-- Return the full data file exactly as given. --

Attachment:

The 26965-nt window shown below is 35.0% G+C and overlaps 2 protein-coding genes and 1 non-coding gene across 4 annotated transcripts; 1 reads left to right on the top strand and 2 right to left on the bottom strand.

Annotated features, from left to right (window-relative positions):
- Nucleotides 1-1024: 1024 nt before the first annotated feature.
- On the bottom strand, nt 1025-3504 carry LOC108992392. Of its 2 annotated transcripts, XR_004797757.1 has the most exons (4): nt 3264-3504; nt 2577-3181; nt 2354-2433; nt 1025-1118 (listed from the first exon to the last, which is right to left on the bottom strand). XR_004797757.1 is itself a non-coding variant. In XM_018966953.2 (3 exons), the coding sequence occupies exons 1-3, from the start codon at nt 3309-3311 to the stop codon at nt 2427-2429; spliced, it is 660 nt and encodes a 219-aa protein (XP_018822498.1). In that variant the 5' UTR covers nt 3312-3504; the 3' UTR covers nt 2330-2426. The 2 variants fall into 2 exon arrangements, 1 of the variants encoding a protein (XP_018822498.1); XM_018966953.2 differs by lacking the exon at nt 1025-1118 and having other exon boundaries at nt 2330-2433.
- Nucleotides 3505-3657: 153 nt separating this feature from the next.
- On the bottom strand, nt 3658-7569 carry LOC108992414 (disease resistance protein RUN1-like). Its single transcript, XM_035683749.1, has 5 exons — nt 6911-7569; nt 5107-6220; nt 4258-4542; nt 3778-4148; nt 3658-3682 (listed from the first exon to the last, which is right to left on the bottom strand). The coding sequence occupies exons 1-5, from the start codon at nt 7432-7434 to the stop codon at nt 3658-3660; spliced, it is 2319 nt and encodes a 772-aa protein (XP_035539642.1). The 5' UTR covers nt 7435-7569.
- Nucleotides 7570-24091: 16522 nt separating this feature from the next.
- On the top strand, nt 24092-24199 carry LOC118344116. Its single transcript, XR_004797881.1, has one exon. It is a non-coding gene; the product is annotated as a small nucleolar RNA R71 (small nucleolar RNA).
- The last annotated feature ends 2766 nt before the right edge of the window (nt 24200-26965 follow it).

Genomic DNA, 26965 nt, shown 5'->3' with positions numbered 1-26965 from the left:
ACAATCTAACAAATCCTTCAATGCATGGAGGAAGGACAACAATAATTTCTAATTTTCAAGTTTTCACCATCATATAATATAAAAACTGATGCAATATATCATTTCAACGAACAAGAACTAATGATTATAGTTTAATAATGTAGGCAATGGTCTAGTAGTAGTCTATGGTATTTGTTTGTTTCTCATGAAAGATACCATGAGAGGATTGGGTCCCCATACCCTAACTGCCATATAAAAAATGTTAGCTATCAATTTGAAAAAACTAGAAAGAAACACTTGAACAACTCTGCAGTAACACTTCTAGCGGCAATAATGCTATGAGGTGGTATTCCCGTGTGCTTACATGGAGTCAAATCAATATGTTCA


The 26965-nt window shown below is 35.0% G+C and overlaps 2 protein-coding genes and 1 non-coding gene across 4 annotated transcripts; 1 reads left to right on the top strand and 2 right to left on the bottom strand.

Annotated features, from left to right (window-relative positions):
- Nucleotides 1-1024: 1024 nt before the first annotated feature.
- On the bottom strand, nt 1025-3504 carry LOC108992392. Of its 2 annotated transcripts, XR_004797757.1 has the most exons (4): nt 3264-3504; nt 2577-3181; nt 2354-2433; nt 1025-1118 (listed from the first exon to the last, which is right to left on the bottom strand). XR_004797757.1 is itself a non-coding variant. In XM_018966953.2 (3 exons), the coding sequence occupies exons 1-3, from the start codon at nt 3309-3311 to the stop codon at nt 2427-2429; spliced, it is 660 nt and encodes a 219-aa protein (XP_018822498.1). In that variant the 5' UTR covers nt 3312-3504; the 3' UTR covers nt 2330-2426. The 2 variants fall into 2 exon arrangements, 1 of the variants encoding a protein (XP_018822498.1); XM_018966953.2 differs by lacking the exon at nt 1025-1118 and having other exon boundaries at nt 2330-2433.
- Nucleotides 3505-3657: 153 nt separating this feature from the next.
- On the bottom strand, nt 3658-7569 carry LOC108992414 (disease resistance protein RUN1-like). Its single transcript, XM_035683749.1, has 5 exons — nt 6911-7569; nt 5107-6220; nt 4258-4542; nt 3778-4148; nt 3658-3682 (listed from the first exon to the last, which is right to left on the bottom strand). The coding sequence occupies exons 1-5, from the start codon at nt 7432-7434 to the stop codon at nt 3658-3660; spliced, it is 2319 nt and encodes a 772-aa protein (XP_035539642.1). The 5' UTR covers nt 7435-7569.
- Nucleotides 7570-24091: 16522 nt separating this feature from the next.
- On the top strand, nt 24092-24199 carry LOC118344116. Its single transcript, XR_004797881.1, has one exon. It is a non-coding gene; the product is annotated as a small nucleolar RNA R71 (small nucleolar RNA).
- The last annotated feature ends 2766 nt before the right edge of the window (nt 24200-26965 follow it).

Genomic DNA, 26965 nt, shown 5'->3' with positions numbered 1-26965 from the left:
ACAATCTAACAAATCCTTCAATGCATGGAGGAAGGACAACAATAATTTCTAATTTTCAAGTTTTCACCATCATATAATATAAAAACTGATGCAATATATCATTTCAACGAACAAGAACTAATGATTATAGTTTAATAATGTAGGCAATGGTCTAGTAGTAGTCTATGGTATTTGTTTGTTTCTCATGAAAGATACCATGAGAGGATTGGGTCCCCATACCCTAACTGCCATATAAAAAATGTTAGCTATCAATTTGAAAAAACTAGAAAGAAACACTTGAACAACTCTGCAGTAACACTTCTAGCGGCAATAATGCTATGAGGTGGTATTCCCGTGTGCTTACATGGAGTCAAATCAATATGTTCA